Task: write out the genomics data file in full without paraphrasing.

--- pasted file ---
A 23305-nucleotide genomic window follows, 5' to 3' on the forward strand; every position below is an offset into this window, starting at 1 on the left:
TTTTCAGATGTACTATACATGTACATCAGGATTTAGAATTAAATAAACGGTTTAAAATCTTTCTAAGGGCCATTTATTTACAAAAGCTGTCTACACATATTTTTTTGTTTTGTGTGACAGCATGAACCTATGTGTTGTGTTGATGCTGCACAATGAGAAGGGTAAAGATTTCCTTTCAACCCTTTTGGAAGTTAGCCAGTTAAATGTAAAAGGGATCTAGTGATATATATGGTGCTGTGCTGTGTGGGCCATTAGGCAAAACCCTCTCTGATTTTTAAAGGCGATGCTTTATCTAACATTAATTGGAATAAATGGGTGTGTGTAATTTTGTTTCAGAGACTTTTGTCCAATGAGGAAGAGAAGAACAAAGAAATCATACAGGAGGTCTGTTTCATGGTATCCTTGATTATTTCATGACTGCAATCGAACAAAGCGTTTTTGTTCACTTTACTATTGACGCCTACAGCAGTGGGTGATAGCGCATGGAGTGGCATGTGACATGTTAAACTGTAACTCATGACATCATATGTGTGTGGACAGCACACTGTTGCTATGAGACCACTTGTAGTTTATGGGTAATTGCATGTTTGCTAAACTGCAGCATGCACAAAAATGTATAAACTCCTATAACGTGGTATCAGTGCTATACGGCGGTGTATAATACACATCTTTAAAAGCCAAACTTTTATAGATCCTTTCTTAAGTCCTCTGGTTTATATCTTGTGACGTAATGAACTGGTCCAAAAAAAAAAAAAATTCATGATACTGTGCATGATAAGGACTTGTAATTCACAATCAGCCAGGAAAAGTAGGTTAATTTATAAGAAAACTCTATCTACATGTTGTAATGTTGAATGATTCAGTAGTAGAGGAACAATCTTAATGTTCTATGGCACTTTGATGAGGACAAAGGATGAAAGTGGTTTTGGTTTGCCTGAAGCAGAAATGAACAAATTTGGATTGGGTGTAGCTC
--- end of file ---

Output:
A 23305-nucleotide genomic window follows, 5' to 3' on the forward strand; every position below is an offset into this window, starting at 1 on the left:
TTTTCAGATGTACTATACATGTACATCAGGATTTAGAATTAAATAAACGGTTTAAAATCTTTCTAAGGGCCATTTATTTACAAAAGCTGTCTACACATATTTTTTTGTTTTGTGTGACAGCATGAACCTATGTGTTGTGTTGATGCTGCACAATGAGAAGGGTAAAGATTTCCTTTCAACCCTTTTGGAAGTTAGCCAGTTAAATGTAAAAGGGATCTAGTGATATATATGGTGCTGTGCTGTGTGGGCCATTAGGCAAAACCCTCTCTGATTTTTAAAGGCGATGCTTTATCTAACATTAATTGGAATAAATGGGTGTGTGTAATTTTGTTTCAGAGACTTTTGTCCAATGAGGAAGAGAAGAACAAAGAAATCATACAGGAGGTCTGTTTCATGGTATCCTTGATTATTTCATGACTGCAATCGAACAAAGCGTTTTTGTTCACTTTACTATTGACGCCTACAGCAGTGGGTGATAGCGCATGGAGTGGCATGTGACATGTTAAACTGTAACTCATGACATCATATGTGTGTGGACAGCACACTGTTGCTATGAGACCACTTGTAGTTTATGGGTAATTGCATGTTTGCTAAACTGCAGCATGCACAAAAATGTATAAACTCCTATAACGTGGTATCAGTGCTATACGGCGGTGTATAATACACATCTTTAAAAGCCAAACTTTTATAGATCCTTTCTTAAGTCCTCTGGTTTATATCTTGTGACGTAATGAACTGGTCCAAAAAAAAAAAAAATTCATGATACTGTGCATGATAAGGACTTGTAATTCACAATCAGCCAGGAAAAGTAGGTTAATTTATAAGAAAACTCTATCTACATGTTGTAATGTTGAATGATTCAGTAGTAGAGGAACAATCTTAATGTTCTATGGCACTTTGATGAGGACAAAGGATGAAAGTGGTTTTGGTTTGCCTGAAGCAGAAATGAACAAATTTGGATTGGGTGTAGCTC